Bashing the boy scouts
6/22/2001 12:00:00 AM - Oliver North
WASHINGTON, D.C. -- One year ago this week, the Boy Scouts of America (BSA) narrowly won an important battle in the U.S. Supreme Court. In its June 28, 2000, decision, the high court ruled 5-to-4 in BSA vs. Dale that, as a private organization, the Boy Scouts had a constitutionally protected right to "expressive association" and that the 91-year-old organization could not be forced to accept homosexuals as employees or leaders. Having won the battle, it's possible that the Scouts could lose the war.
Since that decision, homosexual "rights" activists have held the Boy Scouts under siege. They have formed a remarkably effective coalition that includes the Human Rights Campaign, the Gay and Lesbian Alliance Against Discrimination (GLAAD), the Gay and Lesbian Medical Association, the Lambda Legal Defense Fund, the Gay, Lesbian & Straight Education Network (GLSEN) and an organization calling itself "Scouting for All." These groups have a singular goal: forcing the 6-million member Boy Scouts of America to accept homosexuals in its ranks.
These homosexual activists are campaigning to cut off funding for the Boy Scouts and deny them places to meet, recruit, organize or camp. Integral to their effort is a relentless propaganda machine. Activists are targeting corporate donors, civic organizations, public facilities managers, charities, churches and schools that support the Boy Scouts or allow the scouts to use their property for BSA activities.
The Human Rights Campaign brags that defense contractor Textron and publishing giant Knight Ridder "have decided against continuing their contributions" to the Scouts and that Merrill Lynch "is likely to end its $150,000 annual contribution." Homosexual activists are also claiming victory in Portland, Ore., where energy giant Enron's local subsidiary felt the pressure and pulled the plug -- telling the local United Way not to use any of its $90,000 for the Scouts. Wells Fargo is following suit, they claim, telling the charity not to spend the bank's bucks on the boys unless it can show that none of their $400,000 in donations is used for programs "that discriminate against gays or other minority groups."
Homosexual activists have powerful allies in the effort to force the Boy Scouts to change. Both the National Education Association (NEA) and American Federation of Teachers (AFT) have urged that all public school buildings and grounds be "off limits" to "any organization that discriminates on the basis of sexual preference." According to U.S. Sen. Mike Enzi, R-Wyo., homosexual activists have "tracked a total of 359 school districts which have severed sponsorships with the Scouts since the Supreme Court ruling last June."
If that isn't enough to break the Scouts, America's doctors have another prescription: guilt. Last Tuesday in Chicago, after a remarkably brief debate, the American Medical Association (AMA) voted to "ask youth-oriented organizations to reconsider exclusionary policies that are based on sexual orientation." Though silent on the life-threatening aspect of homosexual activity, proponents of the AMA resolution did cite a study published this month in the American Journal of Public Health, that homosexual high-school students are "four times more likely to have attempted suicide as heterosexual students." America's physicians would have us believe the Boy Scouts are contributing to homosexual suicides by denying those who have chosen this lifestyle a chance to go camping.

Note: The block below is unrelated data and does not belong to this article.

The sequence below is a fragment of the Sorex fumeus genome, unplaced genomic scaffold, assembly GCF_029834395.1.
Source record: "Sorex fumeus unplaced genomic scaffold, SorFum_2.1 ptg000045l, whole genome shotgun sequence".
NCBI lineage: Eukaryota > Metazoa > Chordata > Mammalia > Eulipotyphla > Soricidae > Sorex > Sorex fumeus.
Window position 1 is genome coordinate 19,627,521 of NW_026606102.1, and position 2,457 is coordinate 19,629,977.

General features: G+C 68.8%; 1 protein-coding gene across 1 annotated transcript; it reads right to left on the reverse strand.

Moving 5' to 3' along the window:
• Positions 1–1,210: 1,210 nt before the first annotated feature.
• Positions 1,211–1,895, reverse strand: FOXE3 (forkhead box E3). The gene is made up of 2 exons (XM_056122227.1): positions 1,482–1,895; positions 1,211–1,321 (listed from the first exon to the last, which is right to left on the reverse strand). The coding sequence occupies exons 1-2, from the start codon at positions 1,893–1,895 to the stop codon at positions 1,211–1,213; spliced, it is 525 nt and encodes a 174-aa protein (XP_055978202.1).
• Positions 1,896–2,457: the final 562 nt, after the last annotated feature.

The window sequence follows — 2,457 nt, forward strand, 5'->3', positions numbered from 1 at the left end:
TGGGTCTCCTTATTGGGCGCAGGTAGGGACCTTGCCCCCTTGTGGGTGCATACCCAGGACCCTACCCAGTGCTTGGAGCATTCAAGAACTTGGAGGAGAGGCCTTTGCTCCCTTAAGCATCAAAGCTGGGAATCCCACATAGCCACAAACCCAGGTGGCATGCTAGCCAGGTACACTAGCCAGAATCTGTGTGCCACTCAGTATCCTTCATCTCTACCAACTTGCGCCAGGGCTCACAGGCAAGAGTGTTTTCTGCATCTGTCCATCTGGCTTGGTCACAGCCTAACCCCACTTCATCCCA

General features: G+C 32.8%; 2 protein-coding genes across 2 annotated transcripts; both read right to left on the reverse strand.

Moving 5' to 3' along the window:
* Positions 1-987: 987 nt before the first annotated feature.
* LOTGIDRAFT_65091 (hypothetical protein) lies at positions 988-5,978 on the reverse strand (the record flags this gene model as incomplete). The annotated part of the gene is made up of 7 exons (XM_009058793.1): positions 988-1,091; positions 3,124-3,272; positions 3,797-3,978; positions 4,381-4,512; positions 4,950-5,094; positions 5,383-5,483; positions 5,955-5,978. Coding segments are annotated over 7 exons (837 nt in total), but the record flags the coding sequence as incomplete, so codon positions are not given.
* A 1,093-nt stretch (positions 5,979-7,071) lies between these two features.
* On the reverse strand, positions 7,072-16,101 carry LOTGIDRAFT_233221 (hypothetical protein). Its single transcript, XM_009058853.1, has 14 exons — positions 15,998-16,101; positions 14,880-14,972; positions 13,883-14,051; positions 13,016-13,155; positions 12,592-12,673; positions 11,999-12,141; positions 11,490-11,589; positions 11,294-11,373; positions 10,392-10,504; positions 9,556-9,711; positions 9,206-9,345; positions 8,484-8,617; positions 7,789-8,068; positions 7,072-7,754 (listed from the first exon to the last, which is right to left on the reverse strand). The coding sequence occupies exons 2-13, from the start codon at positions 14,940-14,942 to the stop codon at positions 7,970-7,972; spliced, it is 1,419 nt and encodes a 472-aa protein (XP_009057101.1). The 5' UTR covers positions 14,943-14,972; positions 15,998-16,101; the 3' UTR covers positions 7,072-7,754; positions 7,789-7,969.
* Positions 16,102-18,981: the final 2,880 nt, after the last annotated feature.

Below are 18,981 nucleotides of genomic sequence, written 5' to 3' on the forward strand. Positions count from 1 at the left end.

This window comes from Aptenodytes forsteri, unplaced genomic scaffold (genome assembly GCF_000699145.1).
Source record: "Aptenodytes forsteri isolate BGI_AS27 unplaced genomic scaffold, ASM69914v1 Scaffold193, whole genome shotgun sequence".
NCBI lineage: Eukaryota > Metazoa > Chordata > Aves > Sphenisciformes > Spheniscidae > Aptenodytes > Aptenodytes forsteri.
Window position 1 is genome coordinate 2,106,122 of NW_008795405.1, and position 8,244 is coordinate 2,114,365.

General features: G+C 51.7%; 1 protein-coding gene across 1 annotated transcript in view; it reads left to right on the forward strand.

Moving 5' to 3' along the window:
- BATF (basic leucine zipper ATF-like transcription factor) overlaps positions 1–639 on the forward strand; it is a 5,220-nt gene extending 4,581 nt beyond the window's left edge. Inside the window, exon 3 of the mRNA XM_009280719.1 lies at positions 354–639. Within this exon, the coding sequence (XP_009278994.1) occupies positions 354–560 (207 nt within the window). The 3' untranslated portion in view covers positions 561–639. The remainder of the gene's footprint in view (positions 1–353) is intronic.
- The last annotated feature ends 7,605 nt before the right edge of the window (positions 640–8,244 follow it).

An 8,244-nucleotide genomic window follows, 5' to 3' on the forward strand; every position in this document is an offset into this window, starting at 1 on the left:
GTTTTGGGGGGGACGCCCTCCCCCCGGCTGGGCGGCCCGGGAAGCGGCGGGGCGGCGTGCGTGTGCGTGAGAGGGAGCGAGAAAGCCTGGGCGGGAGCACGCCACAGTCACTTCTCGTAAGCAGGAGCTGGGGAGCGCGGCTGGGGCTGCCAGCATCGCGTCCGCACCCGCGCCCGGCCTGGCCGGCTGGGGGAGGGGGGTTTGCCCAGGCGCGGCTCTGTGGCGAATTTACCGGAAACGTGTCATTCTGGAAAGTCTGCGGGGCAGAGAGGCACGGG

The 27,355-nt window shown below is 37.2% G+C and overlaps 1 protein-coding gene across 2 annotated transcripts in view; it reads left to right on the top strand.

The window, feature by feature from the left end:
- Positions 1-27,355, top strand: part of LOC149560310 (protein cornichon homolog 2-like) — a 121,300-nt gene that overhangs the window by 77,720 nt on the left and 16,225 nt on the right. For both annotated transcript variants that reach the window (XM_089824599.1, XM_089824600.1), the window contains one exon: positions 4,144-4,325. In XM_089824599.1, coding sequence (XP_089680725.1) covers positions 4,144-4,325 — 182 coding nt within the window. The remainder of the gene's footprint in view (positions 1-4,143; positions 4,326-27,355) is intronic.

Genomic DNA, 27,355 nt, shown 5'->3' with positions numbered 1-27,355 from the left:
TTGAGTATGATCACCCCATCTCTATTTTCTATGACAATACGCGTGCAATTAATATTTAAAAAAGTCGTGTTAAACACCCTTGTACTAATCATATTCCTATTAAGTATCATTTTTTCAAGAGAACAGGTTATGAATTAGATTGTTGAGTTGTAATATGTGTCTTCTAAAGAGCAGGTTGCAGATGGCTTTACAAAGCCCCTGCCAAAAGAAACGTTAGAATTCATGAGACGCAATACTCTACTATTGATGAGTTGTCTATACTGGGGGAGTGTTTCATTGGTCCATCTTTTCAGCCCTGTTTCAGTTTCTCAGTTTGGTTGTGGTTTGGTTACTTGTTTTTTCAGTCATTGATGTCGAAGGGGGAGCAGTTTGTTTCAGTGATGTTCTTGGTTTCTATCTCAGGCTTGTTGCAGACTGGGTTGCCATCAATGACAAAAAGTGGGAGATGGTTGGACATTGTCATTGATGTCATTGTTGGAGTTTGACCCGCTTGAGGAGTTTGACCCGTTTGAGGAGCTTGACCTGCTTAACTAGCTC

The final component in this assault on the Boy Scouts is the insidious manipulation of public opinion. On the evening that the AMA passed its shameful pronouncement, Public Broadcasting Service (PBS) aired a blatant propaganda piece that all but accused the leadership of the Boy Scouts of being homophobic. Dubbed "Scouts Honor," the one-hour "documentary" purported to show the struggle of a 71-year-old former Scout Leader and a young Eagle Scout in trying to convince the Boy Scout leadership that "gay is good."
PBS Vice President Tom Epstein was quoted saying that "'Scouts Honor' is not a political film." But the production's hype says otherwise. The film's credits include a "who's who" of radical homosexual and lesbian activists, and the promotional website for the taxpayer-subsidized indoctrination identified executive producer D. Stuart Harrison as a "major supporter of lesbian and gay film and video groups, and of organizations defending lesbian and gay youth."
The Scouts have won some victories, however. Efforts to kick the Boy Scouts out of U.S. parks have been rebuffed, a federal judge threw out an attempt to remove the Scouts from the Broward County, Fla., schools and Sen. Jesse Helms attached an amendment to the education bill that would deny federal funds to any school that bars the Boy Scouts.
Win some, lose some. These are really minor skirmishes in a much bigger contest. The well-funded radical homosexuals waging this campaign don't just want the Boy Scouts to allow them in, they want their lifestyle and its activities to be accepted in every part of our culture and society.
That means the Boy Scouts will not only have to let them in as Scouts and leaders; they will also have to eliminate the pledge I still remember in the Boy Scout Oath: "On my honor, I will do my best to do my duty to God and my country and to obey the Scout Law; To help other people at all times; To keep myself physically strong; mentally awake, and morally straight." You see, it's not really about money, meetings or members. It's about morals.